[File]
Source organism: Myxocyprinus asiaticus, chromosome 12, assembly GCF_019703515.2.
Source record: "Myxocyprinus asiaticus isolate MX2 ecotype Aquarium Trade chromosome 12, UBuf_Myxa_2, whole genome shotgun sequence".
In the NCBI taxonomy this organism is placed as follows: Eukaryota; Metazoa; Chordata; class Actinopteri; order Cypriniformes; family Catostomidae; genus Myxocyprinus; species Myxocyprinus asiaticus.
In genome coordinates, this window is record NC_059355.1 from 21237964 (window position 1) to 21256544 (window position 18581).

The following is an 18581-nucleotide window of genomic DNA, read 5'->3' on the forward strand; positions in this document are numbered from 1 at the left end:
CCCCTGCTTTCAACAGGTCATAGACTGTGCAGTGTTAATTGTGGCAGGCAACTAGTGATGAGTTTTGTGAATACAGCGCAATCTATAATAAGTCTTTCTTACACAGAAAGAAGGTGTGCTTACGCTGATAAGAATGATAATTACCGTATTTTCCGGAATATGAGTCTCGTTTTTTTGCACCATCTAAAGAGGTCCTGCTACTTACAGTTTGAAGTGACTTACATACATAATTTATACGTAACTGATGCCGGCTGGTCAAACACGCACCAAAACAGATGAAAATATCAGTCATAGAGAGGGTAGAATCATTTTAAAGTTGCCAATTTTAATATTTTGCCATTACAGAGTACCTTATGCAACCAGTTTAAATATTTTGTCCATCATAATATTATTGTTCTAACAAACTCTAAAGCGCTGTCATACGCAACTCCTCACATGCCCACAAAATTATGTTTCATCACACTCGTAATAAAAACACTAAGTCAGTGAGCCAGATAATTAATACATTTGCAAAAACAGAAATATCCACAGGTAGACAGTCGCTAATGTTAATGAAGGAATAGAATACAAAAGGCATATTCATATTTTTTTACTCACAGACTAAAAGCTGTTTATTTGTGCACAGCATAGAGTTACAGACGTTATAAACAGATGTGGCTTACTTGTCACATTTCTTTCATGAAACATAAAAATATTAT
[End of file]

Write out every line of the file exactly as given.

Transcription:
Source organism: Myxocyprinus asiaticus, chromosome 12, assembly GCF_019703515.2.
Source record: "Myxocyprinus asiaticus isolate MX2 ecotype Aquarium Trade chromosome 12, UBuf_Myxa_2, whole genome shotgun sequence".
In the NCBI taxonomy this organism is placed as follows: Eukaryota; Metazoa; Chordata; class Actinopteri; order Cypriniformes; family Catostomidae; genus Myxocyprinus; species Myxocyprinus asiaticus.
In genome coordinates, this window is record NC_059355.1 from 21237964 (window position 1) to 21256544 (window position 18581).

The following is an 18581-nucleotide window of genomic DNA, read 5'->3' on the forward strand; positions in this document are numbered from 1 at the left end:
CCCCTGCTTTCAACAGGTCATAGACTGTGCAGTGTTAATTGTGGCAGGCAACTAGTGATGAGTTTTGTGAATACAGCGCAATCTATAATAAGTCTTTCTTACACAGAAAGAAGGTGTGCTTACGCTGATAAGAATGATAATTACCGTATTTTCCGGAATATGAGTCTCGTTTTTTTGCACCATCTAAAGAGGTCCTGCTACTTACAGTTTGAAGTGACTTACATACATAATTTATACGTAACTGATGCCGGCTGGTCAAACACGCACCAAAACAGATGAAAATATCAGTCATAGAGAGGGTAGAATCATTTTAAAGTTGCCAATTTTAATATTTTGCCATTACAGAGTACCTTATGCAACCAGTTTAAATATTTTGTCCATCATAATATTATTGTTCTAACAAACTCTAAAGCGCTGTCATACGCAACTCCTCACATGCCCACAAAATTATGTTTCATCACACTCGTAATAAAAACACTAAGTCAGTGAGCCAGATAATTAATACATTTGCAAAAACAGAAATATCCACAGGTAGACAGTCGCTAATGTTAATGAAGGAATAGAATACAAAAGGCATATTCATATTTTTTTACTCACAGACTAAAAGCTGTTTATTTGTGCACAGCATAGAGTTACAGACGTTATAAACAGATGTGGCTTACTTGTCACATTTCTTTCATGAAACATAAAAATATTAT